Actually testing this with a keypad demo ROM unveiled a minor bug in the interaction between the main loop and the redrawing logic. Remember that a number of CPU cycles were executed, then a redraw was triggered if needed? Well, imagine that in the middle of the CPU cycles to be executed the state were changed to waiting and the redraw never happened! This would produce an inconsistent screen state, so I changed it to do a repaint immediately. Furthermore, if the state changed to waiting, the loop would still execute more cycles than needed (despite it being a blocking wait), therefore I had to add an extra check in the main loop’s constant amount of cycling whether the state changed and if yes, skeep the loop iteration alltogether.

Super CHIP-8

At this point I was pretty much done with implementing the full CHIP-8 feature set and started playing games like Tetris, Brix and Alien.

/img/chip8-tetris-thumb.png /img/chip8-brix-thumb.png /img/chip8-alien-thumb.png

Yet I wasn’t satisfied for some strange reason. I probably longed for more distraction and set out to implement the remaining Super CHIP-8 instructions. Unlike the main instruction set these weren’t nearly as well documented. My main resource was a schip.txt file which briefly describes the extra instructions. The most problematic extension is the extended mode which doubles the screen dimensions, requiring a clever way to draw a bigger or smaller screen whenever toggled. There are two ways of implementing such a thing: Drawing to one of two separate screen objects and painting the correct one or alternatively, always drawing to a big screen and rendering in a downscaled mode if needed. For simplicity’s sake I went with the first option.

The extra scroll extensions allow game programmers to efficiently change the viewport (though for some reason they forgot about an instruction scrolling up). My challenge here was to change the screen’s contents in-place, for this to be done correctly extra care was necessary to not accidentally overwrite contents you needed to move elsewhere. The trick here is to iterate in reverse order over the screen lines if necessary.

A few more instructions and optimizations later and I was ready to play the probably silliest arcade game ever conceived, Joust. The sprites in the picture below are supposed to be knights on flying ostrichs trying to push each other down with their lances, but they look more like flying rabbits to me.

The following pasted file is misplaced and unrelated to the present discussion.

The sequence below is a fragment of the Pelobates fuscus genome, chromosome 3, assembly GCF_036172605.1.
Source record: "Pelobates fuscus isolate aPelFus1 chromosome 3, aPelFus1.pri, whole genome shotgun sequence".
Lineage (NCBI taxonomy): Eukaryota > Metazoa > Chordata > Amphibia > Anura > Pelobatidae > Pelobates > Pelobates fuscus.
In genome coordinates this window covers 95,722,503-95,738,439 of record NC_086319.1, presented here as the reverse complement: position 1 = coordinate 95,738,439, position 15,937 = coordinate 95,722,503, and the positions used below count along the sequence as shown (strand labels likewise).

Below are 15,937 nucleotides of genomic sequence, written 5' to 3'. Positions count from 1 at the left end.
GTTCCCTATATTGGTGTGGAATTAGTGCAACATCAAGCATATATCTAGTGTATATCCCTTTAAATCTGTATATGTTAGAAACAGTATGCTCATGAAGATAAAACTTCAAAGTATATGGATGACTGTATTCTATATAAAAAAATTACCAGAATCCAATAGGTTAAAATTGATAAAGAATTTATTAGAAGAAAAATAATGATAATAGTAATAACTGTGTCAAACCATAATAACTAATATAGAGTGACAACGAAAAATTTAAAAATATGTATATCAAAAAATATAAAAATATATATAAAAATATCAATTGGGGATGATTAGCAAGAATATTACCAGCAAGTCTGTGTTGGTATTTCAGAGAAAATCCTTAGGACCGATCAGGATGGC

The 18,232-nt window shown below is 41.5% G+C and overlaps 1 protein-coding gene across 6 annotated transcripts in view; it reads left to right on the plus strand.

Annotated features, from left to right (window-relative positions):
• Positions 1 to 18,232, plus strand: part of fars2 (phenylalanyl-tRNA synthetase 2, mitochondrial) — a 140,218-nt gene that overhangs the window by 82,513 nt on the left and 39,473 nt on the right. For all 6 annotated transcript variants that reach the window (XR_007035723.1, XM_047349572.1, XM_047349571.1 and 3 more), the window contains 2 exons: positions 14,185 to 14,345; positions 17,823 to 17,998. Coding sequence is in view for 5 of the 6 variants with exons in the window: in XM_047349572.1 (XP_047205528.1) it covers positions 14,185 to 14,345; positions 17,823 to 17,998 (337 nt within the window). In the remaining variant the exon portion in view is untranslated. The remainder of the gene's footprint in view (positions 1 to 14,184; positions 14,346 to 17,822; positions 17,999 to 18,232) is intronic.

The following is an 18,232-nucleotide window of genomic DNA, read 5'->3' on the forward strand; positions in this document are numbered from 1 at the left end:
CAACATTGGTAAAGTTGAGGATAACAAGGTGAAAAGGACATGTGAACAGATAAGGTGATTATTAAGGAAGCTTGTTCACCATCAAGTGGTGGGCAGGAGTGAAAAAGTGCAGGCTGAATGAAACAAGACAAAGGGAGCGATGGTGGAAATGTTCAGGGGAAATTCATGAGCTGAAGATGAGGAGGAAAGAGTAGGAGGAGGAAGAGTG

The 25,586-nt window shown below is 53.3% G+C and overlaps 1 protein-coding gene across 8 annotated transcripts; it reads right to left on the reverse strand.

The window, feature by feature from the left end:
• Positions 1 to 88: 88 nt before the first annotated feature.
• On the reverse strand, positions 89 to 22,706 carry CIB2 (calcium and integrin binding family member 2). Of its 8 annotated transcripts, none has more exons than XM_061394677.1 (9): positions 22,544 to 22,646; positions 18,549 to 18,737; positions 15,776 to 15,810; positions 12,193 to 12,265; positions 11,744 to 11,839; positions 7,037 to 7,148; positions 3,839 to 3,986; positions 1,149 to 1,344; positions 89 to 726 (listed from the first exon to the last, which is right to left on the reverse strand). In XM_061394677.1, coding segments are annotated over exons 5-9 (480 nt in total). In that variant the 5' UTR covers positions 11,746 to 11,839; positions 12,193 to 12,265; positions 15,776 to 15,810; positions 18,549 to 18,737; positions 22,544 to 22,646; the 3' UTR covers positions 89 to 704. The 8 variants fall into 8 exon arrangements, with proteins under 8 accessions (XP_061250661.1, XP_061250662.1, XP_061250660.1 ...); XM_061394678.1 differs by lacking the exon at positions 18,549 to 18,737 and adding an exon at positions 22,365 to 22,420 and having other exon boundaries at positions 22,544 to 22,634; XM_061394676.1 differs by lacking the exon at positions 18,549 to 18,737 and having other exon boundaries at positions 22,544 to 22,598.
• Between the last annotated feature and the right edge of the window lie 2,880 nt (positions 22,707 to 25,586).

Other Musings

Writing an emulator gives you great insight in how a machine actually works. Details like memory mapping you glossed over feels far more intuitive once you have to implement it yourself. One of the downsides is that I didn’t play games for my own enjoyment, but to further improve the emulator and understand the machine.

A few games and demo ROMs revealed bugs in the emulator, such as how to deal with drawing sprites that go outside the boundaries. Cowgod’s Chip-8 Technical Reference tells you to do wrap-around, but Blitz by David Winter seems to think otherwise, when rendered with wrap-around the player sprite collides immediately into a pixel on the edge and the “GAME OVER” screen is displayed. I decided in this case to forego that recommendation and clip the rendering to the screen edges.

It’s not always easy to make such decisions. Some quirks seem fairly reasonable, such as preferrably setting the VF flag to indicate an overflow/underflow condition for arithmetic, although it’s not always specified. Some quirks seem fairly obscure, such as the interpretation of Super CHIP-8 extensions in low-resolution mode: A demo insists that instead of drawing a high-resolution 16 x 16 sprite it should be drawn as 8 x 16 instead. As this doesn’t appear to affect any game and requires significant support code I decided against implementing it. In one case I was conflicted enough between the different interpretation of bit shifting operators that I introduced a customizable to toggle between both, with the incorrect, but popular behavior being the default.